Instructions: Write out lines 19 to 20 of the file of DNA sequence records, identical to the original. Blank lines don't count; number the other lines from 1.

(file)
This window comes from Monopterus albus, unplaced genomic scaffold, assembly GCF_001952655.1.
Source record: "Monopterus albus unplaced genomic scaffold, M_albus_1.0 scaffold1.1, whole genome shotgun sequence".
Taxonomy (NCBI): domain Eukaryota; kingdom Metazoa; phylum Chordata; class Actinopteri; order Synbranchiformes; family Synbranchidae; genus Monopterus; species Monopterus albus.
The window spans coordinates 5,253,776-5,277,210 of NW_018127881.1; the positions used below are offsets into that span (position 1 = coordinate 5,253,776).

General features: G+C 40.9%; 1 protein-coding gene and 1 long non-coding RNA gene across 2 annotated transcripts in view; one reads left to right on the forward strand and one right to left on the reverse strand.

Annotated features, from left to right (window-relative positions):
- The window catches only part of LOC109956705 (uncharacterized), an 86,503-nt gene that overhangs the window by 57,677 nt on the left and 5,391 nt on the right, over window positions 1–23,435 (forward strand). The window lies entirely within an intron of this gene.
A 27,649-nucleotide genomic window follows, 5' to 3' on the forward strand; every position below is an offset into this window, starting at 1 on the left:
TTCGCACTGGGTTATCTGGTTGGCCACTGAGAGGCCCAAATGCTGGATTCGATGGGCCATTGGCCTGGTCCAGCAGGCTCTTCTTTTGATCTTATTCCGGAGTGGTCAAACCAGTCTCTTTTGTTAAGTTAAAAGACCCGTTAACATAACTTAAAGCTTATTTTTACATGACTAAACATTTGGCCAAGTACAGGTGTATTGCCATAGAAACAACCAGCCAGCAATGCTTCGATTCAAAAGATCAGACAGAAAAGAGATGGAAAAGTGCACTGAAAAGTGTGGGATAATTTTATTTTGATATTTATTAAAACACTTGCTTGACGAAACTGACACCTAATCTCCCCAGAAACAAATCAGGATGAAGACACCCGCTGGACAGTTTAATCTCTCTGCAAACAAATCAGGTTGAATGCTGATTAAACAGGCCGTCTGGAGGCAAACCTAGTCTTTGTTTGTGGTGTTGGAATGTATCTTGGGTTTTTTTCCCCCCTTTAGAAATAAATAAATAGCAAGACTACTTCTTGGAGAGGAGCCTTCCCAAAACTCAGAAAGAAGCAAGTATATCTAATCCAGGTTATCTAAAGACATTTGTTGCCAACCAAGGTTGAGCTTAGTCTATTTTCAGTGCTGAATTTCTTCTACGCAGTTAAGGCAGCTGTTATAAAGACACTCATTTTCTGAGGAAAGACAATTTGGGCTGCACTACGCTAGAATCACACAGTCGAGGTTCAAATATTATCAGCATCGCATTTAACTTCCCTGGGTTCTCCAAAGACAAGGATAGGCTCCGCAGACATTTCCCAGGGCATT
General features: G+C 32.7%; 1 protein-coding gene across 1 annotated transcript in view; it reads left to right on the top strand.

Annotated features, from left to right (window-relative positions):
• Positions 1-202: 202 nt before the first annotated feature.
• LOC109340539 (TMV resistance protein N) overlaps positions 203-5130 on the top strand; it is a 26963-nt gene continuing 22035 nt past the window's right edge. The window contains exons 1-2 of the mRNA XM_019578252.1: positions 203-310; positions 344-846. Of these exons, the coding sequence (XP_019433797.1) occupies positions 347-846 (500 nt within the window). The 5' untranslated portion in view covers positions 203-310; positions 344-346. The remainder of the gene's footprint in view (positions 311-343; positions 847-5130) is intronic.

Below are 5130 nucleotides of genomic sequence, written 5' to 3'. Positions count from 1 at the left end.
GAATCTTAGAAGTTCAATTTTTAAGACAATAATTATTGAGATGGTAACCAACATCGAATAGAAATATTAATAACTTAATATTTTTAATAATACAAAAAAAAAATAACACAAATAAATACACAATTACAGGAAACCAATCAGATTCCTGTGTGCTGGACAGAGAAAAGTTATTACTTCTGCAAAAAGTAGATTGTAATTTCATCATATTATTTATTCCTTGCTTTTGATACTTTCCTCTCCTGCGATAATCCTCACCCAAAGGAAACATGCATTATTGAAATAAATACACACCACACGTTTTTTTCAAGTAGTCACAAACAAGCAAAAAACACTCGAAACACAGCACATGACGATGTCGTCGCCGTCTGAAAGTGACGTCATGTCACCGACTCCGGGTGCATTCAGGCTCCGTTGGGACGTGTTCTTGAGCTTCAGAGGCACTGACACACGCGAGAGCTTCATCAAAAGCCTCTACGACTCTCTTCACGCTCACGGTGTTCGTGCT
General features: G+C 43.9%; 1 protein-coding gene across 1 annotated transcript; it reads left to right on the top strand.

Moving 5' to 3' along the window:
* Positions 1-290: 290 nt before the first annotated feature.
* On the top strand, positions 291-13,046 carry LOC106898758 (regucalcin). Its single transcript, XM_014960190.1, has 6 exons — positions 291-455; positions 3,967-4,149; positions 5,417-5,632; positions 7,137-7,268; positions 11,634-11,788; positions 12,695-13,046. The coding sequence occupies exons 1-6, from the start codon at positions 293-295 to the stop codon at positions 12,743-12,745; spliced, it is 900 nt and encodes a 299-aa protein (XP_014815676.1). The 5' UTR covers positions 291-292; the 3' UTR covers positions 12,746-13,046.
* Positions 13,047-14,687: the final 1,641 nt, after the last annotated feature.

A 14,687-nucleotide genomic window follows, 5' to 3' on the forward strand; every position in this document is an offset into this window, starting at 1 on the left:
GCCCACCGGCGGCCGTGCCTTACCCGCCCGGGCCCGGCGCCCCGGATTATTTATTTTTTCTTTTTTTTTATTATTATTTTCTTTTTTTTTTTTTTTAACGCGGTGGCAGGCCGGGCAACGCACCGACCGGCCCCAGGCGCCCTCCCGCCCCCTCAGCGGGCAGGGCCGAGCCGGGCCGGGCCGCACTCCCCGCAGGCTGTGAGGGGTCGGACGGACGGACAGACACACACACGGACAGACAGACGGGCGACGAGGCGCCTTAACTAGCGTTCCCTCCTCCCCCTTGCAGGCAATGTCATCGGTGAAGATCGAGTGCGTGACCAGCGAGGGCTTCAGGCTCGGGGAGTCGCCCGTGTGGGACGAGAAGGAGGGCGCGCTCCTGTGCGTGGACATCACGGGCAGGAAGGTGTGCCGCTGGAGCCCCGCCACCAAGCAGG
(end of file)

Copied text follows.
* On the top strand, positions 291-13,046 carry LOC106898758 (regucalcin). Its single transcript, XM_014960190.1, has 6 exons — positions 291-455; positions 3,967-4,149; positions 5,417-5,632; positions 7,137-7,268; positions 11,634-11,788; positions 12,695-13,046. The coding sequence occupies exons 1-6, from the start codon at positions 293-295 to the stop codon at positions 12,743-12,745; spliced, it is 900 nt and encodes a 299-aa protein (XP_014815676.1). The 5' UTR covers positions 291-292; the 3' UTR covers positions 12,746-13,046.
* Positions 13,047-14,687: the final 1,641 nt, after the last annotated feature.